The Perfect Must-Win Game

In a short match of two games it is quite easy to get your back to the wall. This is exactly what happened to Michael Adams after losing his first game to Victor Laznicka at the second round of the World Cup. He, however managed to coma back in the classical part of the match:
A game that I liked (ChessBase 13)

[Event "FIDE World Chess Cup"]
[Site "?"]
[Date "2015.09.15"]
[Round "11.15"]
[White "Adams, Michael"]
[Black "Laznicka, Viktor"]
[Result "1-0"]
[WhiteElo "2742"]
[BlackElo "2676"]
[Annotator "Bojkov, Dejan"]
[PlyCount "57"]
[EventDate "2015.??.??"]
[WhiteClock "0:15:53"]
[BlackClock "0:06:11"]

{A must win situation for Adams.} 1. e4 c5 2. Nf3 e6 3. d4 cxd4 4. Nxd4 Nc6 5.
Nc3 a6 {And a mini-surprise by Laznicka. Even though this is one of his pet
lines, he had not played it since 2013.} 6. Nxc6 bxc6 7. Bd3 d5 8. O-O Nf6 9.
Qf3 Be7 10. Qg3 O-O 11. Bh6 Ne8 12. Bf4 Bh4 13. Qf3 Be7 ({The trade of one of
the attacking white pieces makes sense} 13... Bg5 $5 14. e5 Bxf4 15. Qxf4 c5 {
as in Nepomniachtchi,I (2705)-Andreikin,D (2720) Moscow 2015}) 14. Na4 $1 $146
{[%cal Gc2c4,Gb2b3] Diagram [#] A strong, fundamental novelty. Adams intends
to stop the opponent's play in the center and on the queenside and start
kingside attack.} ({Previously only the obvious} 14. Rad1 {has been seen. After
} Nf6 15. h3 Nd7 16. Qg3 Bh4 17. Qh2 Ra7 18. Na4 Re8 {Black managed to hold in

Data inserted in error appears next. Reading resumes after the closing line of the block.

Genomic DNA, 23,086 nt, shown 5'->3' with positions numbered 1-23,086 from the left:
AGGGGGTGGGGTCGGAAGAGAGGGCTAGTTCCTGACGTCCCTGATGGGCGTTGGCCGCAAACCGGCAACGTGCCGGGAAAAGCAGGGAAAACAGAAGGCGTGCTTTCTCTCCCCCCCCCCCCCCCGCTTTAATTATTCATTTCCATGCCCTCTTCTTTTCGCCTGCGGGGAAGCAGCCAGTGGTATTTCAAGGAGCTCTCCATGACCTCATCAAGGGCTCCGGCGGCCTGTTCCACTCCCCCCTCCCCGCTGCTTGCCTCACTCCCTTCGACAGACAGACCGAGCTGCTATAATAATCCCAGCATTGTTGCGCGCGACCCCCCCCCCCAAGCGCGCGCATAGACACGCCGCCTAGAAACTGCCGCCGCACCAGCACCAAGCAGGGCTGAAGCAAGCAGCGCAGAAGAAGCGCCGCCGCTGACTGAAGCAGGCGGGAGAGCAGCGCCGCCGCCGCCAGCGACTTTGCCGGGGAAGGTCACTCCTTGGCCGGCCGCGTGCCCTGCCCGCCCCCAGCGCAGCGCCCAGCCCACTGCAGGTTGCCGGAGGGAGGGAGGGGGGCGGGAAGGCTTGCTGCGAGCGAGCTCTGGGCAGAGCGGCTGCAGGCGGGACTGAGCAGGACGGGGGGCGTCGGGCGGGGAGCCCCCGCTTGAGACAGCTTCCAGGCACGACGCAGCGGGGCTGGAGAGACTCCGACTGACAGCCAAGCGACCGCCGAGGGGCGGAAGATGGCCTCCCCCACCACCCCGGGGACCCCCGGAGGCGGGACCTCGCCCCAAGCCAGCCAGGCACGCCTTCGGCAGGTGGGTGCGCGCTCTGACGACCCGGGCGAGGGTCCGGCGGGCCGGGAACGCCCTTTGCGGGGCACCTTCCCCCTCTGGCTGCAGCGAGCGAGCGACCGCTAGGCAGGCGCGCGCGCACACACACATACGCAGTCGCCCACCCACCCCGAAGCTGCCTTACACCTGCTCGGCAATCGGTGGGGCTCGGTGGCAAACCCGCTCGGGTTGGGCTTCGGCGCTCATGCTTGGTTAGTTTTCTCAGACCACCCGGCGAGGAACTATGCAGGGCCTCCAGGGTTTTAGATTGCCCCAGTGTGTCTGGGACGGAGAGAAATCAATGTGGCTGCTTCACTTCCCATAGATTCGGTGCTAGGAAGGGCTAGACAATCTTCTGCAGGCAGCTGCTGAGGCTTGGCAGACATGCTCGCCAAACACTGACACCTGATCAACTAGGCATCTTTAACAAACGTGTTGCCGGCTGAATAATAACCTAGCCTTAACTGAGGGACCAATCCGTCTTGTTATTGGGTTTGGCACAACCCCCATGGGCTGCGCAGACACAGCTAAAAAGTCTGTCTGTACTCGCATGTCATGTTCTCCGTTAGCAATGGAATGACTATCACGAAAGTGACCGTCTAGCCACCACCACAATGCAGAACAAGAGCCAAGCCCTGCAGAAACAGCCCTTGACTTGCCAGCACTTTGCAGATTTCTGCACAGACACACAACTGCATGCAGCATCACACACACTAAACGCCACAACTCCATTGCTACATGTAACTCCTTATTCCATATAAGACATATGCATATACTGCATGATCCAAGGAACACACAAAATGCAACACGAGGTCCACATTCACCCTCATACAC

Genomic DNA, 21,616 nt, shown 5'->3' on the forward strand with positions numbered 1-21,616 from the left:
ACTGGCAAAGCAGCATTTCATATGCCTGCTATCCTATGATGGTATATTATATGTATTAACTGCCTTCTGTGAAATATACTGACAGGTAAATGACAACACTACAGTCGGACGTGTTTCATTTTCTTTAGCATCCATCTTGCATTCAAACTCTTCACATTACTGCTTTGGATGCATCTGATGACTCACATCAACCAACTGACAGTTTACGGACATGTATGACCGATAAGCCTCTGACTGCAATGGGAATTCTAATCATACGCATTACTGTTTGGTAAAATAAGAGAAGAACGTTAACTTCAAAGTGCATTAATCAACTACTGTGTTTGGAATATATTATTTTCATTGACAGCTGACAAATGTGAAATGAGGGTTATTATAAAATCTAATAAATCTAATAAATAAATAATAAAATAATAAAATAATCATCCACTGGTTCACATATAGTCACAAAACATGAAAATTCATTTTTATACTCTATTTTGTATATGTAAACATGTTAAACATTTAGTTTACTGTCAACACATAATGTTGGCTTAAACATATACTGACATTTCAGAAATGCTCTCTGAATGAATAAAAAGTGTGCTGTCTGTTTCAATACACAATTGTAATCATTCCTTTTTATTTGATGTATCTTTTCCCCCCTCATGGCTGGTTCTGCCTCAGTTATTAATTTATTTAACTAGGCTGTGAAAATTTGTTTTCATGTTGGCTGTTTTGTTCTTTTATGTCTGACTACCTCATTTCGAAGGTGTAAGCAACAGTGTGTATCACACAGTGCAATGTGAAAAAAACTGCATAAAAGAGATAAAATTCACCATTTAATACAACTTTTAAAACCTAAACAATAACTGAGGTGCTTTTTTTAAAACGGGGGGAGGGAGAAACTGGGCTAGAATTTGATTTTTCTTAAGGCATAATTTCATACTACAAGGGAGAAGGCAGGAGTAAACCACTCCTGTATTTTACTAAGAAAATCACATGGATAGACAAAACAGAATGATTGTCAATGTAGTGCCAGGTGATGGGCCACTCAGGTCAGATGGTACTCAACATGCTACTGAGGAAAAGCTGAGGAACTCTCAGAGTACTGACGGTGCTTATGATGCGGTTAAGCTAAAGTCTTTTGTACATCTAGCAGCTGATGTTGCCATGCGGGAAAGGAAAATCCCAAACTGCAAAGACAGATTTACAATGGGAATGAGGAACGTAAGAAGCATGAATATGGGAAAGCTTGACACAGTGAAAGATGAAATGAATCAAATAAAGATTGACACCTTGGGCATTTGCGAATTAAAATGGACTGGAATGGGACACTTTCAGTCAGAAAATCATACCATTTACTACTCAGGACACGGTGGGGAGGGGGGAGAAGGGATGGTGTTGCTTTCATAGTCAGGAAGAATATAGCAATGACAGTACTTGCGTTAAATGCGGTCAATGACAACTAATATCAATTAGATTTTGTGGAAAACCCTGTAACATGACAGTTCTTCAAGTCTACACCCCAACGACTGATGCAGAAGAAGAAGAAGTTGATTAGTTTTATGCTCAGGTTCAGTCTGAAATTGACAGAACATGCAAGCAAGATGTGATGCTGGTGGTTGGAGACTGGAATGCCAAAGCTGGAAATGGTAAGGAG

Nepomniachtchi,I (2714)-Grachev,B (2669) Kazan 2014}) 14... Nf6 15. b3 Qa5 ({
Black cannot win the bishop pair as after} 15... dxe4 16. Bxe4 Nxe4 17. Qxe4
Bb7 18. Rad1 {Diagram [#] his queen lacks good squares} Qc8 (18... Qa5 19. Rd7)
19. Nb6 $18) ({Perhaps} 15... Bb7 {was better} 16. e5 Nd7 17. c4 $14 {At least
Black stops the kingside advance for the time being. Next he can try to
fianchettoe the dark-squared bishop.}) 16. e5 $1 {The attack can be successful
only with the center closed.} Nd7 17. Qg3 {With the threat Bf4-h6.} Re8 18. h4
c5 19. c4 $1 {[%csl Yc5,Yd5,Rg8][%cal Gh4h5,Gh5h6] Diagram [#] Once that the
center is blocked White can concentrate his efforts on the kingside.} d4 20. h5
Qc7 21. Rae1 {[%csl Ge5,Yg8][%cal Ge1e5,Rh1h8,Rb1h7,Rg3g8] Overprotects the
key e5 square. In case of a need, White can also lift this rook along the
fourth rank. It is curious to find out that the computer considers this
position equal. For the human eye it is very obvious that White has all the
play, it is quite one-sided. He can prepare the attack in many ways- along the
fourth rank, along the h file, battery on the b1-h7 diagonal. And if these
resources are not enough, he can redeploy the knight from a4 to d3-f4 and h5.
At the same time Black does not even have room to maneuver on the kingside.}
Bf8 ({The same computer suggests now as best the defense} 21... Kh8 22. h6 Rg8
{which only shows how bad Black's position is.}) 22. Bg5 g6 {This makes things
easier for White as he now has a clear target. However, standing should not
help neither, for example} (22... Bb7 23. f4 Qc6 24. Re2 a5 {and now say
battery with} 25. Bc2 {[%csl Rh7][%cal Rg3d3,Rc2h7] Diagram [#] and Qg3-d3.
Sooner or later Black will have to weaken his kingside.}) 23. f4 Bg7 24. Qh4 {
Adams simply doubles his pieces on the h file.} Bb7 25. Kf2 $1 {Diagram [#]}
Rf8 ({Nothing changes} 25... Qc6 26. Be4 Qc7 27. Bxb7 Qxb7 28. Rh1 $18) ({If}
25... Nf8 26. Bf6 Bxf6 27. exf6 {and White will find a way to reach the black
king via the dark squares or the h file.}) 26. Rh1 f5 {Desperation.} 27. hxg6
hxg6 28. Qh7+ Kf7 29. Rh6 {Diagram [#] A very convincing win for the English
top GM.} 1-0

Adams then managed to win the rapid-blitz game(s) at the end of a long and exhausting match.

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